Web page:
One difference between the cameras concerns the presence of an on-board flash. The RX100 V has one, while the E-M5 does not. While the built-in flash of the RX100 V is not very powerful, it can at times be useful as a fill-in light.The RX100 V has an articulated LCD that can be turned to be front-facing. This characteristic will be appreciated by vloggers and photographers who are interested in snapping selfies. In contrast, the E-M5 does not have a selfie-screen.
The reported shutter speed and shutter burst refer to the use of the mechanical shutter. In addition, the RX100 V features an electronic shutter, which makes completely silent shooting possible. However, this mode is less suitable for photographing moving objects (risk of rolling shutter) or shooting under artificial light sources (risk of flickering).
The RX100 V writes its imaging data to SDXC or Memory Stick PRO Duo cards, while the E-M5 uses SDXC cards.
Connectivity comparison: Sony RX100 V vs Olympus E-M5
For some imaging applications, the extent to which a camera can communicate with its environment can be an important aspect in the camera decision process. The table below provides an overview of the connectivity of the Sony Cyber-shot DSC-RX100 V and Olympus OM-D E-M5 and, in particular, the interfaces the cameras (and selected comparators) provide for accessory control and data transfer.
|Sony RX100 V»||-||stereo||mono||-||-||micro||2.0||Y||Y||-||Sony RX100 V|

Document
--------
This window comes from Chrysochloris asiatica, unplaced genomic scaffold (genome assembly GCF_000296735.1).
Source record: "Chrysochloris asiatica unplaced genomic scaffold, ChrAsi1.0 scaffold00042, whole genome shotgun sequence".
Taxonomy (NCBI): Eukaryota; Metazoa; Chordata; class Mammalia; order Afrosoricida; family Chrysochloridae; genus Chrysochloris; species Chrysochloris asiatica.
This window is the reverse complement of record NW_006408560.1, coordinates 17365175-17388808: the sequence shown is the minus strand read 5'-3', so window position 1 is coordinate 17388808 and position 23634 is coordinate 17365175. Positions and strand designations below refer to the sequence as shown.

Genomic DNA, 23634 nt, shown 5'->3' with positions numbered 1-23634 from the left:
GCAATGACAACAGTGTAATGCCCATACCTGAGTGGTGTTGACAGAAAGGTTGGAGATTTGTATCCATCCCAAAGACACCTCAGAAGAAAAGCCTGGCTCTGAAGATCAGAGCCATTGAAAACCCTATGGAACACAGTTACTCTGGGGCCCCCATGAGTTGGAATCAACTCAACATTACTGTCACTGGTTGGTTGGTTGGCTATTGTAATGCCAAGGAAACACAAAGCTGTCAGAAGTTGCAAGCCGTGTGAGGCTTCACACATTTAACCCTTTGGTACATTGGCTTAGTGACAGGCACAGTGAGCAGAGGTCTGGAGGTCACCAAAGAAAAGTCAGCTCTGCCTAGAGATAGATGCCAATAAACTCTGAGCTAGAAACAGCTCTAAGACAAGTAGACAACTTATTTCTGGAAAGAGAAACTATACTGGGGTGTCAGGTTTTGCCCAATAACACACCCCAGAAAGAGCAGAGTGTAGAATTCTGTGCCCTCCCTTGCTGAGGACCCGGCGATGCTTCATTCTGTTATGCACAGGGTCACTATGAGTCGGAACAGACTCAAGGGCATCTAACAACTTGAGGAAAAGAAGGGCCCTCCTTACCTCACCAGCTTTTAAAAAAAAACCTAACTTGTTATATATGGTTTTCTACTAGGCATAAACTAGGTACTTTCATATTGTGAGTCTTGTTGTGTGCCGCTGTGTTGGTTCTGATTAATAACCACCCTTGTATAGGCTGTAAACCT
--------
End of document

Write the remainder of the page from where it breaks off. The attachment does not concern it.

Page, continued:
|Olympus E-M5«||Y||stereo||mono||-||-||mini||2.0||-||-||-||Olympus E-M5|
|Canon G7 X Mark II« »||-||stereo||mono||-||-||micro||2.0||Y||Y||-||Canon G7 X Mark II|
|Canon G3 X« »||Y||stereo||mono||Y||Y||mini||2.0||Y||Y||-||Canon G3 X|
|Canon G5 X« »||Y||stereo||mono||-||-||mini||2.0||Y||Y||-||Canon G5 X|
|Leica C-LUX« »||-||stereo||mono||-||-||micro||2.0||Y||-||-||Leica C-LUX|
|Olympus PEN-F« »||Y||stereo||mono||-||-||micro||2.0||Y||-||-||Olympus PEN-F|
|Olympus E-M5 II« »||Y||stereo||mono||Y||-||micro||2.0||Y||-||-||Olympus E-M5 II|
|Olympus E-M1« »||Y||stereo||mono||Y||-||micro||2.0||Y||-||-||Olympus E-M1|
|Olympus E-P5« »||Y||stereo||mono||-||-||micro||2.0||Y||-||-||Olympus E-P5|
|Panasonic FZ2500« »||Y||stereo||mono||Y||Y||micro||2.0||Y||-||-||Panasonic FZ2500|
|Panasonic GX7« »||Y||stereo||mono||-||-||mini||2.0||Y||Y||-||Panasonic GX7|
|Sony RX100 VI« »||-||stereo||mono||-||-||micro||2.0||Y||Y||Y||Sony RX100 VI|
|Sony RX10 III« »||Y||stereo||mono||Y||Y||micro||2.0||Y||Y||-||Sony RX10 III|
|Sony RX100 IV« »||-||stereo||mono||-||-||micro||2.0||Y||Y||-||Sony RX100 IV|
|Sony RX100 III« »||-||stereo||mono||-||-||micro||2.0||Y||Y||-||Sony RX100 III|
|Sony RX100 II« »||Y||stereo||mono||-||-||micro||2.0||Y||Y||-||Sony RX100 II|
It is notable that the RX100 V offers wifi support, while the E-M5 does not. Wifi can be a very convenient means to transfer image data to an off-camera location.
The RX100 V is a recent model that features in the current product line-up of Sony. In contrast, the E-M5 has been discontinued (but it can be found pre-owned on eBay). As a replacement in the same line of cameras, the E-M5 was succeeded by the Olympus E-M5 II.
Review summary: Sony RX100 V vs Olympus E-M5
So how do things add up? Which of the two cameras – the Sony RX100 V or the Olympus E-M5 – has the upper hand? A synthesis of the relative strong points of each of the models is listed below.
Arguments in favor of the Sony Cyber-shot DSC-RX100 V:
- More detail: Offers more megapixels (20 vs 15.9MP) with a 14% higher linear resolution.
- Better video: Provides higher definition movie capture (4K/30p vs 1080/60i).
- More detailed viewfinder: Has higher resolution electronic viewfinder (2359k vs 1440k dots).
- More detailed LCD: Has a higher resolution rear screen (1229k vs 610k dots).